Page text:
Vladimir Spinko isn’t the first to dream of a world where the speeder from the famous forest chase scene in Star Wars: Return of the Jedi truly exists—but he is among the first to actually build something resembling it. One of five winners of Phase II of the GoFly Prize, Spinko and his nine fellow members of team Aeroxo have successfully built a working prototype of the ERA Aviabike (which Spinko describes as “a flying motorbike”) and are working towards making a full-size device ready for the GoFly Prize Final Fly-Off, set for early 2020.
Back in 2007, the Moscow Institute of Physics and Technology graduate was working at investment firm I2BF Global Ventures as an analyst, handling deal sourcing, assessing technology and performing due diligence. But he wanted to do more than help fund new technology. He wanted to create it.
So, armed with colleague Eldar Razroev’s idea for the first-ever small commercial tiltrotor UAV (unmanned aerial vehicle) and an early investment from I2BF’s Ilya Golubovich, Spinko and his tight-knit team co-founded Aeroxo in September 2014.
Drone Meets Driver
Spinko and Aeroxo’s other founding members Golubovich and Razroev got to work immediately, assembling a team of seasoned experts, eager second-year students and other contributors from across Moscow and Kazan who were capable of actualizing the tiltrotor UAV Spinko envisioned. But for about two years, the team struggled to get the device off the ground—literally. It wasn’t until the fall of 2016 that Aeroxo’s Moscow-based engineers executed their first successful test flight, lifting into the air a drone that looked very different from the team’s original design.
“That’s when we learned an important lesson: an ugly drone that can make transitions and fly is much better than a beautiful model that can’t take off,” Spinko says.
By 2017, the team was ready for the public to see their creation. Although they were hesitant to take their drone out of the safety of their lab where equipment and spare parts were at their fingertips, Aeroxo brought it to an exhibition in Austria, where the tiltrotor UAV withstood the test of a 2000km flight. The team knew then that they could take the device to the next level.
“Our first step was to participate in a challenge to create a large passenger drone or aero taxi,” Spinko explains. “Our design made it to the finals, but failed to win. Still, at this point, we had never built anything larger than a 35kg drone. This was our first attempt to build something that could carry a passenger, so this was a big step forward for us.”.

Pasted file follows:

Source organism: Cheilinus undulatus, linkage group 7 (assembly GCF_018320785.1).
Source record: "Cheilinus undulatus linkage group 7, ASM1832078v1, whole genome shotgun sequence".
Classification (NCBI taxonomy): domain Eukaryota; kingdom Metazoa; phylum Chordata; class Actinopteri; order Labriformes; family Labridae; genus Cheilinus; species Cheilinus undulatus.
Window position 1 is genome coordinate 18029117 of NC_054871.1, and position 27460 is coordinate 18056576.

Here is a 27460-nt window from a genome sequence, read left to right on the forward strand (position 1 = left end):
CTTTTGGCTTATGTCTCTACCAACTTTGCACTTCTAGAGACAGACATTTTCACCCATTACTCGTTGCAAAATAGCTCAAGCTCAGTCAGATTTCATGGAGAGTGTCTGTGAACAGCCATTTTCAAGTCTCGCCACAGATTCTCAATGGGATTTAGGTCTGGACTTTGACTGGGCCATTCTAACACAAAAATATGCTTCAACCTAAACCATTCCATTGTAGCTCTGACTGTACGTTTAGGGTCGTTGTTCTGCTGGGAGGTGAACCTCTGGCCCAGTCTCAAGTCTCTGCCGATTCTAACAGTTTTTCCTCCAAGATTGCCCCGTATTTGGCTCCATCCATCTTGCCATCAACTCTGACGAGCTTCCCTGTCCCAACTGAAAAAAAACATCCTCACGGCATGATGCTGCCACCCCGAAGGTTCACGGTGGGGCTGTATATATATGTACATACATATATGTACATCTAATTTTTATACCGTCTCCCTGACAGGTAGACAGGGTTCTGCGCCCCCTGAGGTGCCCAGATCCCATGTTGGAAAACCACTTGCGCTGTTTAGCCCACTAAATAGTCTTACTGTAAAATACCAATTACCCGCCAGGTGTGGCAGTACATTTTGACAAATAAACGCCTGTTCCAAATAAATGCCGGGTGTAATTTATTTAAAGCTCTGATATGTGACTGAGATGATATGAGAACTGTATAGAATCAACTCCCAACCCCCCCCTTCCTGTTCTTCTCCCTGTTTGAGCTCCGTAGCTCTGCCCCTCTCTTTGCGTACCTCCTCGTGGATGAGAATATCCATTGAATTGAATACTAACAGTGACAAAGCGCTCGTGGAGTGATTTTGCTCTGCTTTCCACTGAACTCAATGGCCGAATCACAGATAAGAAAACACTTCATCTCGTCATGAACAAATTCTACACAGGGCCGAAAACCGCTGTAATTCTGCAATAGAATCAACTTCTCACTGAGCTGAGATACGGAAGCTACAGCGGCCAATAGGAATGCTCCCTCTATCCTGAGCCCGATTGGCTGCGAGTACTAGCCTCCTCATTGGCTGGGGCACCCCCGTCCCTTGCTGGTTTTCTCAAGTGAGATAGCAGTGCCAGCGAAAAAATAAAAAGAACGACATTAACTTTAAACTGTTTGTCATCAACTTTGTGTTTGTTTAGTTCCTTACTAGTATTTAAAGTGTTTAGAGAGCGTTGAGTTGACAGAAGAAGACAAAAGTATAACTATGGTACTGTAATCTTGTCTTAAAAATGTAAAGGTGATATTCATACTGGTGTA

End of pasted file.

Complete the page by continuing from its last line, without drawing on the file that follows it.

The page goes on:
Eventually, the team found itself building a flying passenger vehicle that took on many different forms—a drone taxi capable of carrying several people, a small SUV with motors and rotors capable of driving and flying, and several other designs. But this wasn’t the team’s forté, and Spinko knew it.
“We had never set out to build a flying car,” Spinko recalls. “We had our tiltrotor and that’s where we needed to direct our focus. And then we finally had our breakthrough realization: why can’t a pilot just ride a large tiltrotor?” The team’s aerodynamics expert put together an early sketch of a rideable tiltrotor resembling a motorbike, and the rest is history—or perhaps, the future.
Reaching Industry Recognition
Eager to get their design in front of industry experts from Boeing, Pratt & Whitney and others, Aeroxo prepared to enter the ERA Aviabike into the GoFly Prize, but knew they had to get input from expert users first. The team solicited the input of professional bikers, welcoming their feedback on everything from the driver’s seat design, to the maximum speed and potential cost.
Within days, Aeroxo completely rearranged how a pilot would ride the Aviabike, modified the accessories to make the device more affordable overall, and made other changes based on the suggestions of its target demographic. It was only after that that the team entered GoFly’s Phase I and won, along with nine other promising teams. “The feedback we’ve received from our GoFly mentors has been invaluable,” Spinko says. “For example, they’ve encouraged us to rethink the diameter of our propellers, and we’ve been able to achieve 10 to 12 percent better performance as a result.”
Now a Phase II winner with a working prototype, Aeroxo continues to make improvements and inch closer to a full-size device, but the journey only gets more challenging. Though their signature tiltrotor has gotten them this far, Spinko says that the team is coming to terms with the fact that for a full-size model, the tiltrotor will have to be redesigned. “We’ve gotten some data back from field tests, and we now know that we need to make a number of modifications, including altering and finetuning our wingspan and number of wings, in addition to redesigning the tiltrotor mechanism,” Spinko explains.
GoFly’s size requirement, which states that the maximum single dimension in any direction between two planes cannot exceed 8.5 feet, not including the operator, has been Aeroxo’s greatest challenge thus far, and Spinko anticipates that it will remain the toughest criteria for the team. “We’ve been pleasantly surprised in some ways. Our prototype is virtually silent, for example. It’s 10 to 15 percent quieter than we predicted. But the size — that’s going to be a hurdle,” he says.
Nevertheless, the team is determined to debut the full-scale ERA Aviabike at the GoFly Final Fly-Off. And from there, the possibilities are vast. Whether the device is primarily adopted by the biker community as a recreational vehicle, or becomes a search and rescue staple that helps first responders save stranded climbers in the corners of the Swiss Alps not accessible by helicopter, Aeroxo knows ERA Aviabike will transform transportation. It’s only a matter of time.